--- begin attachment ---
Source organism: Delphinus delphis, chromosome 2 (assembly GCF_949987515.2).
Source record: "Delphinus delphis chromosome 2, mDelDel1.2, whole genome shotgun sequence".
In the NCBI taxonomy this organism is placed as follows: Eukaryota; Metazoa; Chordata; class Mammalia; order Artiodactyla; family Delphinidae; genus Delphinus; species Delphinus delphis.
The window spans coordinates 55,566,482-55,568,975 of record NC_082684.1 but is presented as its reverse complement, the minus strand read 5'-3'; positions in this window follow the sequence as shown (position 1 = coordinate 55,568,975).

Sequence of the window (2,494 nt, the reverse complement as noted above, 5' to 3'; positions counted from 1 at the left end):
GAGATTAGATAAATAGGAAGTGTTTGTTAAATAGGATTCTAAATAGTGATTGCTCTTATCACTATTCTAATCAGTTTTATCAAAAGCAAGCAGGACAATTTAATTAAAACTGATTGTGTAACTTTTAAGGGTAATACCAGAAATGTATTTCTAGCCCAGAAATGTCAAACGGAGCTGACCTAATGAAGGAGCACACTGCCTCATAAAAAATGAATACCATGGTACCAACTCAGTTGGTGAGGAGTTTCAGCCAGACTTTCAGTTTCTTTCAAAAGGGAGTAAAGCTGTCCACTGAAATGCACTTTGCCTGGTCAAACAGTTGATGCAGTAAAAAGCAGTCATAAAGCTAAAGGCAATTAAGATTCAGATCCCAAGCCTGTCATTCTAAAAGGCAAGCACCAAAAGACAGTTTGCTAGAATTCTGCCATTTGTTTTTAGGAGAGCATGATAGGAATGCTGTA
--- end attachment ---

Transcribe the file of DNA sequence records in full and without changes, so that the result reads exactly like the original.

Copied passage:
Source organism: Delphinus delphis, chromosome 2 (assembly GCF_949987515.2).
Source record: "Delphinus delphis chromosome 2, mDelDel1.2, whole genome shotgun sequence".
In the NCBI taxonomy this organism is placed as follows: Eukaryota; Metazoa; Chordata; class Mammalia; order Artiodactyla; family Delphinidae; genus Delphinus; species Delphinus delphis.
The window spans coordinates 55,566,482-55,568,975 of record NC_082684.1 but is presented as its reverse complement, the minus strand read 5'-3'; positions in this window follow the sequence as shown (position 1 = coordinate 55,568,975).

Sequence of the window (2,494 nt, the reverse complement as noted above, 5' to 3'; positions counted from 1 at the left end):
GAGATTAGATAAATAGGAAGTGTTTGTTAAATAGGATTCTAAATAGTGATTGCTCTTATCACTATTCTAATCAGTTTTATCAAAAGCAAGCAGGACAATTTAATTAAAACTGATTGTGTAACTTTTAAGGGTAATACCAGAAATGTATTTCTAGCCCAGAAATGTCAAACGGAGCTGACCTAATGAAGGAGCACACTGCCTCATAAAAAATGAATACCATGGTACCAACTCAGTTGGTGAGGAGTTTCAGCCAGACTTTCAGTTTCTTTCAAAAGGGAGTAAAGCTGTCCACTGAAATGCACTTTGCCTGGTCAAACAGTTGATGCAGTAAAAAGCAGTCATAAAGCTAAAGGCAATTAAGATTCAGATCCCAAGCCTGTCATTCTAAAAGGCAAGCACCAAAAGACAGTTTGCTAGAATTCTGCCATTTGTTTTTAGGAGAGCATGATAGGAATGCTGTA